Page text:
If you absolutely HAVE to work in the Denver metro area, Lakewood and Littleton should serve your needs just fine for housing/shopping/entertainment. The commute to anywhere is generally terrible, that's not area specific. That 5 mile commute can take 30+ minutes on a good day between the traffic jams and endless road construction and dodging bicyclists on the road that seem to get joy out of blocking the flow of traffic. If you like to ski it's also a decent area to be in since you aren't far from jumping onto 470/70.

When I first moved here many years ago I was excited about the mountains and going camping, only to be majorly disappointed every year because campfires are banned everywhere because Colorado is a high desert tinderbox all summer. The other thing you'll notice, and this depends where you are moving from, is that most people around Denver avert their gaze instead of saying hello and generally keep to themselves and put up high privacy fences. Probably typical of a city, but very noticeable if you are moving from a smaller friendly community.

If you move anywhere in the Denver metro area you should also do research on hail. Adjust your insurance comprehensive coverage so that windshield replacement cost is zero or less than $100. Most people who drive regularly have to replace their windshields annually due to extreme hail or the winter rock chips CDOT drops on the highways. Learn where to park quickly in case of golf ball or softball sized hail, know where the nearest parking garage or car wash is for quick protection from the elements. The last hail storm this year did around 1.5 billion in damage to homes and vehicles. Because of the regular storm damage you can expect to pay a higher insurance premium if you move to the area. Storms are fast and can be furious. There are occasional tornadoes and down-bursts (May through July is the target window for violent freak storms), mostly east of I-25 but some have hit in and around Lakewood (just Google Denver tornado history to see), but with smartphone weather notifications you'll be prepared plus when extreme weather is approaching plus every local school has a siren that blares and verbal recorded instructions to seek cover.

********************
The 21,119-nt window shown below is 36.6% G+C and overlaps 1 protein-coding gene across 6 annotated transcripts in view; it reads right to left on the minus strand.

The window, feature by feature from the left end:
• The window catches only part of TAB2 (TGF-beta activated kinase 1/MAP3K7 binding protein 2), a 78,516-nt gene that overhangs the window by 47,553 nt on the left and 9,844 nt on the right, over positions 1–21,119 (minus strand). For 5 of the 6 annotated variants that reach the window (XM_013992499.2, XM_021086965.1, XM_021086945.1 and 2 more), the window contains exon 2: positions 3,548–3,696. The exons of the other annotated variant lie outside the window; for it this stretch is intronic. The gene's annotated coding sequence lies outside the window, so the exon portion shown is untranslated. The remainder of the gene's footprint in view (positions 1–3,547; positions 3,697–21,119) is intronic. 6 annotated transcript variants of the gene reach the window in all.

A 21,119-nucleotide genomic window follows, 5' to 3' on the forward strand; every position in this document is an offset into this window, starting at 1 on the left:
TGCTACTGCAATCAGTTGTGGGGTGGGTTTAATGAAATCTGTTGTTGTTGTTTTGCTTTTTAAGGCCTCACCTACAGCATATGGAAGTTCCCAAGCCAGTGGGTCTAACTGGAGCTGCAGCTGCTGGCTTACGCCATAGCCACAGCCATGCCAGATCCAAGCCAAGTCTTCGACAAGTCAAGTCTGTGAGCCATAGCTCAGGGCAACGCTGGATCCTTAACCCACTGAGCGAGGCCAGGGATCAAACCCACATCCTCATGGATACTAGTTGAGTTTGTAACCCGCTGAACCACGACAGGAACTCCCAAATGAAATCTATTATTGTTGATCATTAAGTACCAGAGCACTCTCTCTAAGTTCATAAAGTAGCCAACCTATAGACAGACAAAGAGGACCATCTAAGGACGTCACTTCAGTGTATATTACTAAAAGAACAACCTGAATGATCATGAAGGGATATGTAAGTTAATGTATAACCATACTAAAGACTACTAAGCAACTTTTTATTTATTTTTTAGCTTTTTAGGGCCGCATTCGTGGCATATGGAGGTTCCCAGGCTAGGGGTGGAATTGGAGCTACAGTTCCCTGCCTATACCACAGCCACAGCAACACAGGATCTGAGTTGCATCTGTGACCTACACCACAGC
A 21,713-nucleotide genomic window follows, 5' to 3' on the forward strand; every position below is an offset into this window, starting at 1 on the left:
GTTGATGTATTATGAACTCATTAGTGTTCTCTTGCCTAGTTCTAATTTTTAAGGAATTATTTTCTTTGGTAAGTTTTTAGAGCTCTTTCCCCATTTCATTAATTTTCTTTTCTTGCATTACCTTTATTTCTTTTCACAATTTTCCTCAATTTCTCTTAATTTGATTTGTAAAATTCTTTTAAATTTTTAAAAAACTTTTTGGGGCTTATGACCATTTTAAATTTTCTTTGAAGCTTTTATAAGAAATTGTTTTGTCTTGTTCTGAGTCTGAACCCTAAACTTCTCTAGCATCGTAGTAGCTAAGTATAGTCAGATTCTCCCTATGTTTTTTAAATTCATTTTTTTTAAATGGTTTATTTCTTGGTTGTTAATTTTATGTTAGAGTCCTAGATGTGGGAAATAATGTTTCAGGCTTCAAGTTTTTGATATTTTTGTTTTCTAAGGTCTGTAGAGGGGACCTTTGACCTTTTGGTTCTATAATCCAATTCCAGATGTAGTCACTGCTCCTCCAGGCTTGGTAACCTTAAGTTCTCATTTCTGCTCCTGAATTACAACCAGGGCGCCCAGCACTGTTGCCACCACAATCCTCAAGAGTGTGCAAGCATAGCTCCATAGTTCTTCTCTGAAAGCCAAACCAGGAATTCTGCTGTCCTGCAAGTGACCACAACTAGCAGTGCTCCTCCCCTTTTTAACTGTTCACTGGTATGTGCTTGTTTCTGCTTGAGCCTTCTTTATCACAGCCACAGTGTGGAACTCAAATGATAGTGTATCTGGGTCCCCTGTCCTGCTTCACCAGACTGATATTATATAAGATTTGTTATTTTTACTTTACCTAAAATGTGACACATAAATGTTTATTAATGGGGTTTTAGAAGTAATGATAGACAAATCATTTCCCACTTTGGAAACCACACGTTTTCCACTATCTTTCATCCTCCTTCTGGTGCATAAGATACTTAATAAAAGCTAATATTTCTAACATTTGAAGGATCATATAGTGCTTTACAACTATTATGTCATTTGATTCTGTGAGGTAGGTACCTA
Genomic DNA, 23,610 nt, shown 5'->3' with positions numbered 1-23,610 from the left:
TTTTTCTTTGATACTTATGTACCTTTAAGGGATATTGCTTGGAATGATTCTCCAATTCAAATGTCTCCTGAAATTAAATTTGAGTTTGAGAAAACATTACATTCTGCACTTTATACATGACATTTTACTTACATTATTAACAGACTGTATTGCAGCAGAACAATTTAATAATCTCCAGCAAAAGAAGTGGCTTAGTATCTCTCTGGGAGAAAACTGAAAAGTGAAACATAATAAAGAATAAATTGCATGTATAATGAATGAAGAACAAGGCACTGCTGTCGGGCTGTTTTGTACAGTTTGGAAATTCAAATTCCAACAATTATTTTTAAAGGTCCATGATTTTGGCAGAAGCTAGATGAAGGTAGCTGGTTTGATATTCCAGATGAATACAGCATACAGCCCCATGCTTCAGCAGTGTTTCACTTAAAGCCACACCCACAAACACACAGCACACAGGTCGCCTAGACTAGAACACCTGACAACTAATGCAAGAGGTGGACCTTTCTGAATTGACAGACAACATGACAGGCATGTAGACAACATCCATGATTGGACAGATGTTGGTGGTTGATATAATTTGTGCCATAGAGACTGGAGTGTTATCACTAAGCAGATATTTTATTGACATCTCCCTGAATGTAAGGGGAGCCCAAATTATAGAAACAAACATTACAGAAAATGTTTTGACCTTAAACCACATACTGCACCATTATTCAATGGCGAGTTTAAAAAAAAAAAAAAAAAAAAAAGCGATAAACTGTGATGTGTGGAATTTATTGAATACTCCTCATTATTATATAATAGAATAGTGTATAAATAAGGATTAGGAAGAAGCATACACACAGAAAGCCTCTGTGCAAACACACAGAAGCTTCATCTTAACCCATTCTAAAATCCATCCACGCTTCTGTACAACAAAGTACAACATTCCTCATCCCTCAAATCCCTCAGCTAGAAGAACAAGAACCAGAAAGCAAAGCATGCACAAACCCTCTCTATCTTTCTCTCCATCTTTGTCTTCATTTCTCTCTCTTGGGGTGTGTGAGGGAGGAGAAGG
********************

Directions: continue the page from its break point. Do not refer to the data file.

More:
Denver's air is usually stagnant and the pollution just hovers above the area (very visible brown air if you go up to the mountains and look down), so even with a small bit of rain your vehicle will be covered with a film of brown filth. Oh, and learn to wear sunscreen. The high elevation puts you closer to the sun and your chances of getting skin cancer are around 30% higher.

In summary, if you had to take a job in the metro area Lakewood would be okay but always keep an eye out. If you had a choice to take a job elsewhere or are retiring I'd recommend looking around the Longmont area or perhaps Centennial. Or go well south, the Castle Rock area is still in good shape. In the metro area, definitely avoid Aurora, Englewood, and Commerce City as their crime rates tend to be much higher.

Good luck in your search, I hope this honest review of the good and bad was helpful in some way. I do hope the Denver area can figure out how to handle the overcrowding and infrastructure and crime issues before it's too late.